25 cows. One dream. A simple dairy farmer’s daughter realises her childhood dream of becoming a doctor. Proving yet again the goodness of milk.
Milk is an inseparable ingredient of an average Indian’s diet. For most Indians, the day starts with the morning tea laced with milk. In many urban neighbourhoods, queues form at select spots where milk vans unload crates of milk sachets before day breaks. Few sweets or desserts in India are made without milk. Much of the vegetarian Indian population depend on milk and milk derivatives such as butter, cheese, yoghurt, curd, paneer, lassi, clarified butter (ghee) and ice cream for their daily intake of protein, calcium, vitamins and minerals.
It is no wonder that India is the biggest consumer of milk in the world. In 2012, nearly 128 million tonnes of milk was consumed in India. The rising demand for fresh and packaged dairy products and ethnic dairy specialties is broadening the base of India’s modern dairy sector, which accounts for almost 17 % of India’s expenditure on food. Demand for milk is expected to increase to 155 million tonnes by 2016-17 and 200 million tonnes by 2021-22.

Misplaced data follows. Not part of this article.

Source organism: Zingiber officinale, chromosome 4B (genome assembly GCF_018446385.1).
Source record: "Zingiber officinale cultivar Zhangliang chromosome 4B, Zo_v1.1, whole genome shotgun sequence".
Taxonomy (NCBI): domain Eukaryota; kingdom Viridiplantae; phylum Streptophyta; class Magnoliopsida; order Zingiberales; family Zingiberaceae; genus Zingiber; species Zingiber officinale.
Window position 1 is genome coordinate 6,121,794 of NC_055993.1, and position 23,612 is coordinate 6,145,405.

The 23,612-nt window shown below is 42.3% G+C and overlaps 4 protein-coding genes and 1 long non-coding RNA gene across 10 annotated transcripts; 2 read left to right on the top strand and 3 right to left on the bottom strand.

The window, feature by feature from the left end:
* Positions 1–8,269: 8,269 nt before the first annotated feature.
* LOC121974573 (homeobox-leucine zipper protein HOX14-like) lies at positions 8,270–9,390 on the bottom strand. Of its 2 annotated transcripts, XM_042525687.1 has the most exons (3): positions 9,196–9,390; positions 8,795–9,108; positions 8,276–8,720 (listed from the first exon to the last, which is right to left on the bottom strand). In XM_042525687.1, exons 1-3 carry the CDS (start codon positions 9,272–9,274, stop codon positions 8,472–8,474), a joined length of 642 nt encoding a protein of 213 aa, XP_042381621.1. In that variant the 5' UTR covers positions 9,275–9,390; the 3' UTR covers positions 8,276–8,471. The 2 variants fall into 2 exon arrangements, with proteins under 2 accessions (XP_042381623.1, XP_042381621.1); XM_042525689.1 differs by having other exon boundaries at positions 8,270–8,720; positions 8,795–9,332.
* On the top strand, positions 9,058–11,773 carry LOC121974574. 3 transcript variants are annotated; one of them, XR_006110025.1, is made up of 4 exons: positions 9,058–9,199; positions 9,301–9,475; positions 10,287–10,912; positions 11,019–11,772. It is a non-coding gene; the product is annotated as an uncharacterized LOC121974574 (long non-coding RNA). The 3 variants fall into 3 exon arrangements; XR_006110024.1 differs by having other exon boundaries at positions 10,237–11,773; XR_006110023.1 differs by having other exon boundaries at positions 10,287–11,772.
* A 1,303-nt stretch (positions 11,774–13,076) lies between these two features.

Working hard to meet this demand are the thousands of milk farmers / producers and milk of India. While close to 80 percent of these milk farmers are located in the interiors of India, the biggest markets for milk exist in towns and cities.
Till the 1970s, milk preservation and processing facilities in villages were either absent or limited by capacity constraints, and considerable amount of milk was wasted. This in turn resulted in possible loss of income for milk farmers. Then came the white revolution brought on by Operation Flood, often regarded as one of the world’s largest rural development programs and credited with making India one of the world’s largest producers of milk.
Bringing the farmers under the organized sector of the milk cooperatives has helped standardize milk production in the country and greatly improved the quality of milk that reach our homes. Access to bulk milk coolers and milk processing technologies that convert milk into other dairy products with a longer shelf life have not only reduced losses due to the perish-ability of milk but also opened up new markets for surplus milk production.